2) Through 41 games, the Hurricanes’ penalty kill ranks 24th in the NHL. That takes away any argument that the value of the fourth line is its excellence in this role. On top of that, the goals allowed rates (per the penalty kill article linked to above) are worst for fourth-liners Kruger and Nordstrom.

Based on the results above, I do not think building a veteran-based fourth line has yielded the results desired and expected initially.


So is it as simple as improving the fourth line’s play either with the current players or new ones?

A next logical jump is to figure that the Hurricanes simply need to improve the fourth line still building it with the same purpose. That could be accomplished with some combination of the current players stepping up. Or it could be accomplished with new personnel.

But in a 2018 NHL in which teams do not need to stock one or two enforcers who maybe can barely skate and in a 2018 Hurricanes organization that is gradually becoming deep at the forward position both at the NHL level and below, we might be on the brink of seeing a ‘new NHL’ fourth line for the Hurricanes.


The potential to stock the fourth line with young skill players

Oftentimes, fans want to give up the checking line style altogether and just build a scoring-capable fourth line from skilled, young players. Conceptually, that sounds wonderful, but in reality it is tricky to implement in a way that has a positive effect as measured by goals for but equally importantly goals against.

There is a reason why some forwards are first line or second line versus fourth line. Top line players are better. Even on a good team with depth, there is significant difference between players like Crosby, Stamkos, McDavid and others who man the first line and the players who fill the fourth line. Going with a plan that takes a team’s 10th-12th best forwards and tries to beat Crosby’s line by outscoring them is fraught with problems. That plan becomes even more precarious if the 10th-12th best forwards are also inexperienced and prone to make more mistakes than veterans.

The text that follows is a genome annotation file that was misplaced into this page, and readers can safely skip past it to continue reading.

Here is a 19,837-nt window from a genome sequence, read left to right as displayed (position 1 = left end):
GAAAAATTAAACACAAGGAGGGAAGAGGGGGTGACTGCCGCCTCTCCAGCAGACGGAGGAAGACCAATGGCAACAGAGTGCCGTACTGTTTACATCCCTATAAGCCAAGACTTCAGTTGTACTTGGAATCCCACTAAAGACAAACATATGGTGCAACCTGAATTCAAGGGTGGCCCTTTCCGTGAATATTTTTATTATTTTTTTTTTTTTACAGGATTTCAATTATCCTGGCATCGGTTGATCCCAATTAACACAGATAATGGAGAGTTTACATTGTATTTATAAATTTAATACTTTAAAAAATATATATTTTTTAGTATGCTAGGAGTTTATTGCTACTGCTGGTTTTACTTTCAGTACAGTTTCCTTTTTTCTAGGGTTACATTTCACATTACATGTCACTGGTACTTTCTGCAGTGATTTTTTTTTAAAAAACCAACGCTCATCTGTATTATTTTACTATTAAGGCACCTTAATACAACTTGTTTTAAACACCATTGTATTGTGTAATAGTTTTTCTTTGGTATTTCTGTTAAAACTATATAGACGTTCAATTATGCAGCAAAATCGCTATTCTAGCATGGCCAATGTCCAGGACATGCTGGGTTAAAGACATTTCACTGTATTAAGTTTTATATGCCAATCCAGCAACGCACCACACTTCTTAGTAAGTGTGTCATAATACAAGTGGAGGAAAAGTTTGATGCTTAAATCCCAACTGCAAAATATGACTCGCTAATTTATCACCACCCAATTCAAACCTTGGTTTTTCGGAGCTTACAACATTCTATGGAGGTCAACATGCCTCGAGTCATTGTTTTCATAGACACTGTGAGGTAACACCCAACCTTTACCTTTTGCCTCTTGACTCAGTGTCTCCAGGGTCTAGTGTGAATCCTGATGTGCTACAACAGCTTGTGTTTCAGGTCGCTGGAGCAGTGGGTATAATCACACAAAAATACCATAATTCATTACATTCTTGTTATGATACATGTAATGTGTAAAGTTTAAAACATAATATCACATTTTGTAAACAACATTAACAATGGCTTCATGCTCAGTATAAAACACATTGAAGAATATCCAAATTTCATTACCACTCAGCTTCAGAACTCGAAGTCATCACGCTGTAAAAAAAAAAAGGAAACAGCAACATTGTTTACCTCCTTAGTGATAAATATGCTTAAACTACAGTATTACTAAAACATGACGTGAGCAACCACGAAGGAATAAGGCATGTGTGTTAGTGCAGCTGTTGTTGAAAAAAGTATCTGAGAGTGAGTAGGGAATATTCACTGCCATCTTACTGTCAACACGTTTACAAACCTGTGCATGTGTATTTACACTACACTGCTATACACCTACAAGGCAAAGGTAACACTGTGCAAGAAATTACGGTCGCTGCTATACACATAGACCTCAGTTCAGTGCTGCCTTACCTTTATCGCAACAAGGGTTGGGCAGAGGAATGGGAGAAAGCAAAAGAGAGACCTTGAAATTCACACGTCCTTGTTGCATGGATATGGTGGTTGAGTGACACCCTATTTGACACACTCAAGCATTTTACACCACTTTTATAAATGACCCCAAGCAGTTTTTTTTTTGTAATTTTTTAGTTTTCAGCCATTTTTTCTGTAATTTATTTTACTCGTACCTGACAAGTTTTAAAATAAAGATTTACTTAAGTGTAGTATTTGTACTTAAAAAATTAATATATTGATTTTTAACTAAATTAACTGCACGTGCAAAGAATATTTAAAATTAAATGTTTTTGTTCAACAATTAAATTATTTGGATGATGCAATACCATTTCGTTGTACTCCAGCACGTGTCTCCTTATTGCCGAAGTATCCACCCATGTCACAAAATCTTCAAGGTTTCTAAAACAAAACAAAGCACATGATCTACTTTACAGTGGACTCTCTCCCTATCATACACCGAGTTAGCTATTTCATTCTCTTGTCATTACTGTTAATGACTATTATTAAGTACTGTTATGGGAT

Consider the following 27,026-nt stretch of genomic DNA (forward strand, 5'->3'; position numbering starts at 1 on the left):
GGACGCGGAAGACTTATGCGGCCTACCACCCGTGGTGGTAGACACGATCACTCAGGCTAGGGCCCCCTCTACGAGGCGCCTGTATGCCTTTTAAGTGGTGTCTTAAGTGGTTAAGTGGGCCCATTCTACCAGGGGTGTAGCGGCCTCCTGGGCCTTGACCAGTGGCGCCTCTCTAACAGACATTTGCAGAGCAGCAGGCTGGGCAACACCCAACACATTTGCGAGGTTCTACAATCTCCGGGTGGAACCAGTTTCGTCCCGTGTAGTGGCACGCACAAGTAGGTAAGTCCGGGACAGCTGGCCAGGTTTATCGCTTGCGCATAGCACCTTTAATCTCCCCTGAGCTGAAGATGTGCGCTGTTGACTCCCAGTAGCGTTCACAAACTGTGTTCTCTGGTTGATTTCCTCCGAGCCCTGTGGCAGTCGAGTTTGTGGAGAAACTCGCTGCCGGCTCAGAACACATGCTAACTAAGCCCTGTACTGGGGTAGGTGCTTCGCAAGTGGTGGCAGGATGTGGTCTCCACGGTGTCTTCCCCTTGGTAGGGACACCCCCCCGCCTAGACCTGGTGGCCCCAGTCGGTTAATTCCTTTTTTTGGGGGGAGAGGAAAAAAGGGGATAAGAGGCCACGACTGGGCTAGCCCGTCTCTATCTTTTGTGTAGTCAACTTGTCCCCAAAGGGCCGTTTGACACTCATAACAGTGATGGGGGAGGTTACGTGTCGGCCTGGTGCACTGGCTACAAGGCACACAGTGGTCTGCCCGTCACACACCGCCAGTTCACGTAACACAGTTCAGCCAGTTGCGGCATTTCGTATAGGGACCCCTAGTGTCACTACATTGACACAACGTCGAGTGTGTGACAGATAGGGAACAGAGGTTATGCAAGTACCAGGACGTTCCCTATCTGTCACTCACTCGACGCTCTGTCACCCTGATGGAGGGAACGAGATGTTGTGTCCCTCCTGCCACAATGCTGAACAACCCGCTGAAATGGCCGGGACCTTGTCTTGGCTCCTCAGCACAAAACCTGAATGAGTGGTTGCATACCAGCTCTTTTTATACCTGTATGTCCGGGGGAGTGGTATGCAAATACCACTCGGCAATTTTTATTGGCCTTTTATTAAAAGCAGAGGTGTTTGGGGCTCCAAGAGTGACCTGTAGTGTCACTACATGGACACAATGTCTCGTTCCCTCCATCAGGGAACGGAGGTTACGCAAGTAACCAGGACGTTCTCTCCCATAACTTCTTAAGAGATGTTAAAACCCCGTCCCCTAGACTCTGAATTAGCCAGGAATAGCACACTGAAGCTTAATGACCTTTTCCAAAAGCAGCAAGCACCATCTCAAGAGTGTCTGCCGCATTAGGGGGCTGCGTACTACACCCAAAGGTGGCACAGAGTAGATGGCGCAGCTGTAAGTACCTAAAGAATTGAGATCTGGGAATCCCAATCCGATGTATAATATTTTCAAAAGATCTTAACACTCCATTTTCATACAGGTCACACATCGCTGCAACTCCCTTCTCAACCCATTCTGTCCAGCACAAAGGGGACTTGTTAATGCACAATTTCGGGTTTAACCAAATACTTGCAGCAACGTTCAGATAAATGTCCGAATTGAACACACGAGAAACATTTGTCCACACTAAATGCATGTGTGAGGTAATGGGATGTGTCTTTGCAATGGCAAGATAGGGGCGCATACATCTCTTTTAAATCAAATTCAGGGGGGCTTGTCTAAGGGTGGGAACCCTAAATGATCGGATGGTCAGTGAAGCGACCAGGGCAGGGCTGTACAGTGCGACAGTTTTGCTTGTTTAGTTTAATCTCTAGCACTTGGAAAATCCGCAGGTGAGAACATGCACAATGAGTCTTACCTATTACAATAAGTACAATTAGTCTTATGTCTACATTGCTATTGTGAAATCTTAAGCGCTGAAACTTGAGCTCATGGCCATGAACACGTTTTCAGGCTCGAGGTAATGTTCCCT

Basically, if a team wants to build a fourth line with young skilled players who lean offense over defense and/or are still learning the ropes and prone to making  a good number of mistakes, then that line will not be a good fit for being used as an old school, checking type of fourth line.


Enter Victor Rask and Justin Williams

So IF the Hurricanes were to build a fourth line with young skill players, Peters would need another alternative to be capable of being two deep defensively at forward.

The general idea would be to use Staal’s line and then another higher line to do the heavy lifting and ideally catch as many of the tough match ups as possible even on the road. Then a young skill line could be used opportunistically to try to generate offense. Instead of using a fourth line selectively in defensive situations looking to hold the other team down, Peters would use the fourth line selectively trying to prey on favorable match ups against lesser defenders.